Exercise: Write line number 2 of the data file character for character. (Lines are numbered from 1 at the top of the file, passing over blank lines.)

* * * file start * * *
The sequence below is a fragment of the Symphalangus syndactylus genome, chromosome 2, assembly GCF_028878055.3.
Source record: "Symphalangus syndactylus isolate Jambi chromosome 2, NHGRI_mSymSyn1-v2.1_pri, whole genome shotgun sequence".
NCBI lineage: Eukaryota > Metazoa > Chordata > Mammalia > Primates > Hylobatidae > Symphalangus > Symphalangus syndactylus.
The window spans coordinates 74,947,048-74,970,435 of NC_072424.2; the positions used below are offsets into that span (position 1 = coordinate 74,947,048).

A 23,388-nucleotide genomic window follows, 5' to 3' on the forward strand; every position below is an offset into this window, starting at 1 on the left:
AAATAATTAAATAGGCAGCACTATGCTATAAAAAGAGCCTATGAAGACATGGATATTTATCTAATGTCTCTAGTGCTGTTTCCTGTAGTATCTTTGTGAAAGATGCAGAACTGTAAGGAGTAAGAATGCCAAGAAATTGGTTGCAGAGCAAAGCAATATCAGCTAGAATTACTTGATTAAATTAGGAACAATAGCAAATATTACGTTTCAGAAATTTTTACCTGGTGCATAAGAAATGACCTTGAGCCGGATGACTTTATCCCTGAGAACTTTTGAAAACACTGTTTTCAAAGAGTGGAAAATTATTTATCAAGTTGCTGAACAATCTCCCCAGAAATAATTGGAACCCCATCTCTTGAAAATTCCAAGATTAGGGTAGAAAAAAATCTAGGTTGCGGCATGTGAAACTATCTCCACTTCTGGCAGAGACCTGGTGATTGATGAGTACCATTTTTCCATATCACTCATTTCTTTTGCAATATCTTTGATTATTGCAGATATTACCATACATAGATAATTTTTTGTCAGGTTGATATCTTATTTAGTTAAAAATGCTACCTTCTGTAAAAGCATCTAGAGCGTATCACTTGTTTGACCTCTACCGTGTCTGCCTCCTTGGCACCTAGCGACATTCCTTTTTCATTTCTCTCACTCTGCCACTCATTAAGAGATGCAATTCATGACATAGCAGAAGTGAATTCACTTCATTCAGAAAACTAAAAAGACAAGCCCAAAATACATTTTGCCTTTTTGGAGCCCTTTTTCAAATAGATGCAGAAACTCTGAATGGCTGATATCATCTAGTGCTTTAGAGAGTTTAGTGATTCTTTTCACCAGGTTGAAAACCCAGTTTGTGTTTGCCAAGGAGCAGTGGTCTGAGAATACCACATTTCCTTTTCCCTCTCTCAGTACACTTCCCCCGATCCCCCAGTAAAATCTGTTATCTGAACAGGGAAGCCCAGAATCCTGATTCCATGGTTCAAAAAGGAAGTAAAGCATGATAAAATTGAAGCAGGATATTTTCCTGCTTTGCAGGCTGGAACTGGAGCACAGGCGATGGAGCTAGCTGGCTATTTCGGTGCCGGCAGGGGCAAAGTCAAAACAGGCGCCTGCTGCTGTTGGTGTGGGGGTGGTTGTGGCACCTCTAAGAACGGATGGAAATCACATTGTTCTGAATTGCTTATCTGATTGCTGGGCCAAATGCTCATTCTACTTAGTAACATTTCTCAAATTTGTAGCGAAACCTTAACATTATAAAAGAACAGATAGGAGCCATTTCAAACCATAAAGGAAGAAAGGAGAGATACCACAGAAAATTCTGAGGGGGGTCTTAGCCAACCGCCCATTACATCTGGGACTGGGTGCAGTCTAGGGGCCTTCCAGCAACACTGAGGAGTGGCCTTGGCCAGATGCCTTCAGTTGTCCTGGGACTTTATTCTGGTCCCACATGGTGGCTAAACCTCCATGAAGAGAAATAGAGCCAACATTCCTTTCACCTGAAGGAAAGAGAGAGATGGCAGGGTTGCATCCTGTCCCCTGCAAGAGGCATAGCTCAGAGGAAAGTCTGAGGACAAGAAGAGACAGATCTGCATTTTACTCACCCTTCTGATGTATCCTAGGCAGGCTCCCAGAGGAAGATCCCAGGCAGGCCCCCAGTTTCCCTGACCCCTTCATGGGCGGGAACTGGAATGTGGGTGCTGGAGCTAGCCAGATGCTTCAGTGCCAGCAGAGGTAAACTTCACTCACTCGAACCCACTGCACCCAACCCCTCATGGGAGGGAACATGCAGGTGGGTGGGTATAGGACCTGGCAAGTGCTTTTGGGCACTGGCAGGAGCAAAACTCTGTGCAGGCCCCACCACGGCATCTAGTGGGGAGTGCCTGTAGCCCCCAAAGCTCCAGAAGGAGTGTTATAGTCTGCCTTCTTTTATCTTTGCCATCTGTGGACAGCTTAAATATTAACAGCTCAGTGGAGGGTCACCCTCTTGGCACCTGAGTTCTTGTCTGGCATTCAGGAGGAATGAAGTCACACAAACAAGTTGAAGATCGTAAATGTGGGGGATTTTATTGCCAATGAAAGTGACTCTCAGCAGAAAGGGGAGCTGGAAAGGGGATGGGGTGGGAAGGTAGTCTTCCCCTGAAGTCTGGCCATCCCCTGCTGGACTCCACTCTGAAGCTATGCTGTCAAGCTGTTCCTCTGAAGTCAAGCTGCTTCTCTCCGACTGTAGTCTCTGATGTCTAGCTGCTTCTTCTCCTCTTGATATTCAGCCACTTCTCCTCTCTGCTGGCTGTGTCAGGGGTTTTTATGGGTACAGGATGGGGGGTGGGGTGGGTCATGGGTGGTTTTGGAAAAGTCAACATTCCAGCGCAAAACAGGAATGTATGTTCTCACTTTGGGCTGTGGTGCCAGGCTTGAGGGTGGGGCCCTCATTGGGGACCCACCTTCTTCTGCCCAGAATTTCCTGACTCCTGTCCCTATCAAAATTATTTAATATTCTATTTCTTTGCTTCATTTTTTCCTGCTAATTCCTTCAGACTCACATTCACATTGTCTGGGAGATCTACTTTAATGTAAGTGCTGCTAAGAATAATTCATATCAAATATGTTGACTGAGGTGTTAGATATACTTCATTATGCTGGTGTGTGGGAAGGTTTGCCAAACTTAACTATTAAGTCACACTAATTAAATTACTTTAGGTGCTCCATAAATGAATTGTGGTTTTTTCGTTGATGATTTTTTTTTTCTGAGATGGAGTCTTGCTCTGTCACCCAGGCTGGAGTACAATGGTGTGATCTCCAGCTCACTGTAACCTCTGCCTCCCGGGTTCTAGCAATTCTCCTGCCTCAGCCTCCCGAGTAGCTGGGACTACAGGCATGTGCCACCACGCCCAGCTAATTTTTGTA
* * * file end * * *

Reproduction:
Source record: "Symphalangus syndactylus isolate Jambi chromosome 2, NHGRI_mSymSyn1-v2.1_pri, whole genome shotgun sequence".